I've posted a revised "preprint" version of Kahan, D.M., Hoffman, D.A., Evans, D., Devins, N., Lucci, E.A. & Cheng, K. 'Ideology'or'Situation Sense'? An Experimental Investigation of Motivated Reasoning and Professional Judgment, U. Pa. L. Rev. 164 (in press).
It is prettttttttttttttttttty darn close to final.
Main difference is that it has color rather than B&W graphics. I have a feeling, w/ all the advances in information technology associated with "our internet," & w/ humans now having walked on the moon & all, that I might still live to see the day when all scholarly journals use color graphics (at least for their on-line versions; I think I've already live long enough to see the day when no one reads the "hardcopy"/"print" versions of journals!).... Call me a dreamer!
I'm sure, too, you all remember but in case not: This is the study that examines a sample of judges, lawyers, law students & ordinary people to test competing theories about how identity-protective cognition relates to critical reasoning & professional judgment.
We find that judges & lawyers who are as culturally polarized on societal risks-- like climate change & marijuana legalization--as are members of general population converge in readings of manifestly ambiguous statutes despite experimental manipulations that were intended to and did polarize culturally diverse members of the public (and to a modest extentculturally diverse law students).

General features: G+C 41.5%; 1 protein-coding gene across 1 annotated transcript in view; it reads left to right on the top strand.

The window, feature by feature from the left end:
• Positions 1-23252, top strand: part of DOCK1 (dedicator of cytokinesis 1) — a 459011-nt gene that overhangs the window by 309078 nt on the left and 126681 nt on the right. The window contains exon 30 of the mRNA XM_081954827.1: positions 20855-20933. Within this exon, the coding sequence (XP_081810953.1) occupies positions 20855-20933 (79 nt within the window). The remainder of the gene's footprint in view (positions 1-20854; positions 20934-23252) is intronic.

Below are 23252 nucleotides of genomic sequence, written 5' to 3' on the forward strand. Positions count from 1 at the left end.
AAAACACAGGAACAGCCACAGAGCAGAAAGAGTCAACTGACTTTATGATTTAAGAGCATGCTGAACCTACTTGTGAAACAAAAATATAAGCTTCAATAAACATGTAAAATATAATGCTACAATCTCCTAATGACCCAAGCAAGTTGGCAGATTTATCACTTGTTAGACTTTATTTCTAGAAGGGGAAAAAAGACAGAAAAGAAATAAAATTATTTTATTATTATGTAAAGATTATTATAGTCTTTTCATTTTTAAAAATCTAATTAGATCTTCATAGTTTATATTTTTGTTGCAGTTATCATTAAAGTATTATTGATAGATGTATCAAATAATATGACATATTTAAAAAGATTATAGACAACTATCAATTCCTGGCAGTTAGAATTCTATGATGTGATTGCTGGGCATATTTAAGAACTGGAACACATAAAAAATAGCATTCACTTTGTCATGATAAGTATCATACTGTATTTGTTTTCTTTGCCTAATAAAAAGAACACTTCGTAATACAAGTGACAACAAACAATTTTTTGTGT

We view this result as most consistent with the theory that professional judgment furnishes experts with a degree of immunity from "identity-protective reasoning" when they perform "in-domain" but not "out-of-domain" decisionmaking tasks.
But as I emphasized in another recent post (one that presents an excerpt from another "in press" paper, The Politically Motivated Reasoning Paradigm), the "weight" of the evidence the study furnishes in this regard-- particularly as it relates to other types of experts like scientists who study contested societal risks--is indeed modest. More study is called for!
I'm sure I'll live long enough to see this & every other interesting question about cognition definitively resolved too. At which point, life will be so damn boring that people will stop fretting about its finite duration.
Anyway, happy clicking on grpahics!
2. Multivariate regression model estimates
3. "Weight of the evidence" likelihood ratios
4. Data-collection process